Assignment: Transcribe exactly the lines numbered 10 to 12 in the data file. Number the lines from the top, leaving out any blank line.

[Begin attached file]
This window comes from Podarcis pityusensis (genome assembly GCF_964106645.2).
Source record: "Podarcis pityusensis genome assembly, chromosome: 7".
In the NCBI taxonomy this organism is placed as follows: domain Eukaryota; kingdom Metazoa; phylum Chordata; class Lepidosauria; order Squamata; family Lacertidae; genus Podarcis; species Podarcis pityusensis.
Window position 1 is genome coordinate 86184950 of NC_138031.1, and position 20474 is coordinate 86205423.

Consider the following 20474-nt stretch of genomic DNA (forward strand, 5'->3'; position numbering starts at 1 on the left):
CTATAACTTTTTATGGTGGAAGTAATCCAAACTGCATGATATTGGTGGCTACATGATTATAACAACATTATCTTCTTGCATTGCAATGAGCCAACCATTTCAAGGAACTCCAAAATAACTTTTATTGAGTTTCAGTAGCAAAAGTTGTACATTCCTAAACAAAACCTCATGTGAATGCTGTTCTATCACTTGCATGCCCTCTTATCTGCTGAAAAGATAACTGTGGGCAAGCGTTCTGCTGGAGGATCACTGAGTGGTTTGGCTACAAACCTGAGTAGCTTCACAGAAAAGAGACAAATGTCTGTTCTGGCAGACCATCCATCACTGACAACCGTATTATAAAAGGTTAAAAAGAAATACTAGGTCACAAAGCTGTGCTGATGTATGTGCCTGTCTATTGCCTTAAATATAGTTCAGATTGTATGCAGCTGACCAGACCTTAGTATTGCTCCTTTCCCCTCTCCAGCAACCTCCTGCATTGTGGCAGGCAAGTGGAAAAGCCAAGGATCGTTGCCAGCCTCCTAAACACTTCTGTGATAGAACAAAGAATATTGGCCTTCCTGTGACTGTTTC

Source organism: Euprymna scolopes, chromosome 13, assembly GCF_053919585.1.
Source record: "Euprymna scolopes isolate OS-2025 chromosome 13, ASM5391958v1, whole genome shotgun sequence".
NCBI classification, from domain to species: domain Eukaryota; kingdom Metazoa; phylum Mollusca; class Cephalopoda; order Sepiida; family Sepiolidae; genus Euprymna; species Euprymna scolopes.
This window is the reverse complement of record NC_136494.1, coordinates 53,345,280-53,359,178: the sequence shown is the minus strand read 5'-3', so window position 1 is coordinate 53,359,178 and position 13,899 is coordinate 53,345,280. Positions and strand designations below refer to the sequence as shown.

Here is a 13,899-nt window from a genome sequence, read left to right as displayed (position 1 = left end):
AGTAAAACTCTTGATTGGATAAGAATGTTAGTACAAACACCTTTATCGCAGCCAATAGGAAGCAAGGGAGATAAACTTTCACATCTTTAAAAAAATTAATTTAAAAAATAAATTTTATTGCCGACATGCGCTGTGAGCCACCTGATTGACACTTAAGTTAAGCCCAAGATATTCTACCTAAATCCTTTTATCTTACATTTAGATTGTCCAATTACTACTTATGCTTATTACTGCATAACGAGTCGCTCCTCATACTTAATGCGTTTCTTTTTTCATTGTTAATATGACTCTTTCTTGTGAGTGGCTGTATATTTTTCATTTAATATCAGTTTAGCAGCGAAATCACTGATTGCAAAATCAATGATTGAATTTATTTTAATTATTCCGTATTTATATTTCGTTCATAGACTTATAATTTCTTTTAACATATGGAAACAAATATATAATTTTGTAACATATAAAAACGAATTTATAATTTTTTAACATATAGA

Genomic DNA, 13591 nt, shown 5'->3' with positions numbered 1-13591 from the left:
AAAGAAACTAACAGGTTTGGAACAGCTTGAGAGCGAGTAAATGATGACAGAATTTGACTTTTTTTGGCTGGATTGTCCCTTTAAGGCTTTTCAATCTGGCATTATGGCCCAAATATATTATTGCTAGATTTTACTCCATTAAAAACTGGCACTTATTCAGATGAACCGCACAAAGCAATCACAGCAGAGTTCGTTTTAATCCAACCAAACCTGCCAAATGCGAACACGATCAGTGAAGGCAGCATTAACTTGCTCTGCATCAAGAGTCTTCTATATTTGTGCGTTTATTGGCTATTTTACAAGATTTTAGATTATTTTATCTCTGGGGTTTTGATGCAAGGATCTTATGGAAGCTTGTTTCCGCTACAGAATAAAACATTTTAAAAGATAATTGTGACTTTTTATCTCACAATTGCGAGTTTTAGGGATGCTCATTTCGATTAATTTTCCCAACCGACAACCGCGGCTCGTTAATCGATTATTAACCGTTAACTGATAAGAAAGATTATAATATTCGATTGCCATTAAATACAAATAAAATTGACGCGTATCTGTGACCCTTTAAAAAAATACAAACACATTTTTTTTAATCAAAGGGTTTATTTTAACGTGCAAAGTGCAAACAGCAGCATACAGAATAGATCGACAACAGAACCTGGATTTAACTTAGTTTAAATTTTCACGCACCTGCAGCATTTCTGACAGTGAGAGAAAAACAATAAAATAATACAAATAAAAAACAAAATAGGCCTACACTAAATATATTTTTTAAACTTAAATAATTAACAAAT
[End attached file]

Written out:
This window is the reverse complement of record NC_136494.1, coordinates 53,345,280-53,359,178: the sequence shown is the minus strand read 5'-3', so window position 1 is coordinate 53,359,178 and position 13,899 is coordinate 53,345,280. Positions and strand designations below refer to the sequence as shown.

Here is a 13,899-nt window from a genome sequence, read left to right as displayed (position 1 = left end):
AGTAAAACTCTTGATTGGATAAGAATGTTAGTACAAACACCTTTATCGCAGCCAATAGGAAGCAAGGGAGATAAACTTTCACATCTTTAAAAAAATTAATTTAAAAAATAAATTTTATTGCCGACATGCGCTGTGAGCCACCTGATTGACACTTAAGTTAAGCCCAAGATATTCTACCTAAATCCTTTTATCTTACATTTAGATTGTCCAATTACTACTTATGCTTATTACTGCATAACGAGTCGCTCCTCATACTTAATGCGTTTCTTTTTTCATTGTTAATATGACTCTTTCTTGTGAGTGGCTGTATATTTTTCATTTAATATCAGTTTAGCAGCGAAATCACTGATTGCAAAATCAATGATTGAATTTATTTTAATTATTCCGTATTTATATTTCGTTCATAGACTTATAATTTCTTTTAACATATGGAAACAAATATATAATTTTGTAACATATAAAAACGAATTTATAATTTTTTAACATATAGA